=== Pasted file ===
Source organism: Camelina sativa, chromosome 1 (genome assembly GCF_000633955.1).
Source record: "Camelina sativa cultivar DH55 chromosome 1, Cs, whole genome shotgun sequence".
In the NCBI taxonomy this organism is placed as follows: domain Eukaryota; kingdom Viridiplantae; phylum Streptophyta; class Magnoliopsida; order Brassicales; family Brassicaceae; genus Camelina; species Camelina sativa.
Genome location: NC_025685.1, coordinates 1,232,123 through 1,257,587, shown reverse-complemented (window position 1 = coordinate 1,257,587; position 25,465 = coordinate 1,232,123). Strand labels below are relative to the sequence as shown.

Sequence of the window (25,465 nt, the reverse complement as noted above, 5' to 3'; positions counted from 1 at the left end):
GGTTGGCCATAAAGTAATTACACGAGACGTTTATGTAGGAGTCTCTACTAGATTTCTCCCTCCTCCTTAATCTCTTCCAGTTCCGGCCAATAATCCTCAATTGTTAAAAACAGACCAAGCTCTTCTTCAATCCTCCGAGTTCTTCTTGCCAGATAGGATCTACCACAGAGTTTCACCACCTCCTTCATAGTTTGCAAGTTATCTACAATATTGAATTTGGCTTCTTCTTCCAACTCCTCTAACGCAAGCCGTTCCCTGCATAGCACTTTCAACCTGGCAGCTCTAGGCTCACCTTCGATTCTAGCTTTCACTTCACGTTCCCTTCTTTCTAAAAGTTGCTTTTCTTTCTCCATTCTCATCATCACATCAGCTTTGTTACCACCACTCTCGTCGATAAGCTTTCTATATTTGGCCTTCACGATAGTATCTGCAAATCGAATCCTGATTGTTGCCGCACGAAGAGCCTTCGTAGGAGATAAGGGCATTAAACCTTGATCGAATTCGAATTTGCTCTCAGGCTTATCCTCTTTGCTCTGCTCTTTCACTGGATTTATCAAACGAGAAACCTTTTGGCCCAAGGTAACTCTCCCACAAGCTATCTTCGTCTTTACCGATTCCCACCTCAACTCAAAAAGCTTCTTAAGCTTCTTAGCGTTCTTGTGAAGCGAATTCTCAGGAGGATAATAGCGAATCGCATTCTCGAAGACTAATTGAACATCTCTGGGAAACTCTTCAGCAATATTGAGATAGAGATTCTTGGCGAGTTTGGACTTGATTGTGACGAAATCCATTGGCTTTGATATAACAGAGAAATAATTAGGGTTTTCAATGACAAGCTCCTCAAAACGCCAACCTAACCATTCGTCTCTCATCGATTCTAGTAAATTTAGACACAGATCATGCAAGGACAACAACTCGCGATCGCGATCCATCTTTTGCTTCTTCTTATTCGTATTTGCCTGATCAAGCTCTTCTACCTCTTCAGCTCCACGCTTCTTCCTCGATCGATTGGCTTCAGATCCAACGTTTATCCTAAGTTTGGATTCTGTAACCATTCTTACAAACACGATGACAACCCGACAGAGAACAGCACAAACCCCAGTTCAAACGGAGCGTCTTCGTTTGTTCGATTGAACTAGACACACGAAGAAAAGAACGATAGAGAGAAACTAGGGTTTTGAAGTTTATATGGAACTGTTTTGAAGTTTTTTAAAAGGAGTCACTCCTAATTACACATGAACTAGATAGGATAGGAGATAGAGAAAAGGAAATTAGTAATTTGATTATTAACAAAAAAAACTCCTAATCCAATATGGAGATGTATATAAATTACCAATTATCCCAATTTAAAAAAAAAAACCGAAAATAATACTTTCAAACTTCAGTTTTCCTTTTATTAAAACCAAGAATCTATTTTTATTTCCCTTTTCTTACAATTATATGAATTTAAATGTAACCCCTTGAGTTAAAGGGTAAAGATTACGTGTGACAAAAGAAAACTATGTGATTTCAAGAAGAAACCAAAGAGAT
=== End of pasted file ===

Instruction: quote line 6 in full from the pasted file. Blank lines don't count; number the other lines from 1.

GGTTGGCCATAAAGTAATTACACGAGACGTTTATGTAGGAGTCTCTACTAGATTTCTCCCTCCTCCTTAATCTCTTCCAGTTCCGGCCAATAATCCTCAATTGTTAAAAACAGACCAAGCTCTTCTTCAATCCTCCGAGTTCTTCTTGCCAGATAGGATCTACCACAGAGTTTCACCACCTCCTTCATAGTTTGCAAGTTATCTACAATATTGAATTTGGCTTCTTCTTCCAACTCCTCTAACGCAAGCCGTTCCCTGCATAGCACTTTCAACCTGGCAGCTCTAGGCTCACCTTCGATTCTAGCTTTCACTTCACGTTCCCTTCTTTCTAAAAGTTGCTTTTCTTTCTCCATTCTCATCATCACATCAGCTTTGTTACCACCACTCTCGTCGATAAGCTTTCTATATTTGGCCTTCACGATAGTATCTGCAAATCGAATCCTGATTGTTGCCGCACGAAGAGCCTTCGTAGGAGATAAGGGCATTAAACCTTGATCGAATTCGAATTTGCTCTCAGGCTTATCCTCTTTGCTCTGCTCTTTCACTGGATTTATCAAACGAGAAACCTTTTGGCCCAAGGTAACTCTCCCACAAGCTATCTTCGTCTTTACCGATTCCCACCTCAACTCAAAAAGCTTCTTAAGCTTCTTAGCGTTCTTGTGAAGCGAATTCTCAGGAGGATAATAGCGAATCGCATTCTCGAAGACTAATTGAACATCTCTGGGAAACTCTTCAGCAATATTGAGATAGAGATTCTTGGCGAGTTTGGACTTGATTGTGACGAAATCCATTGGCTTTGATATAACAGAGAAATAATTAGGGTTTTCAATGACAAGCTCCTCAAAACGCCAACCTAACCATTCGTCTCTCATCGATTCTAGTAAATTTAGACACAGATCATGCAAGGACAACAACTCGCGATCGCGATCCATCTTTTGCTTCTTCTTATTCGTATTTGCCTGATCAAGCTCTTCTACCTCTTCAGCTCCACGCTTCTTCCTCGATCGATTGGCTTCAGATCCAACGTTTATCCTAAGTTTGGATTCTGTAACCATTCTTACAAACACGATGACAACCCGACAGAGAACAGCACAAACCCCAGTTCAAACGGAGCGTCTTCGTTTGTTCGATTGAACTAGACACACGAAGAAAAGAACGATAGAGAGAAACTAGGGTTTTGAAGTTTATATGGAACTGTTTTGAAGTTTTTTAAAAGGAGTCACTCCTAATTACACATGAACTAGATAGGATAGGAGATAGAGAAAAGGAAATTAGTAATTTGATTATTAACAAAAAAAACTCCTAATCCAATATGGAGATGTATATAAATTACCAATTATCCCAATTTAAAAAAAAAAACCGAAAATAATACTTTCAAACTTCAGTTTTCCTTTTATTAAAACCAAGAATCTATTTTTATTTCCCTTTTCTTACAATTATATGAATTTAAATGTAACCCCTTGAGTTAAAGGGTAAAGATTACGTGTGACAAAAGAAAACTATGTGATTTCAAGAAGAAACCAAAGAGAT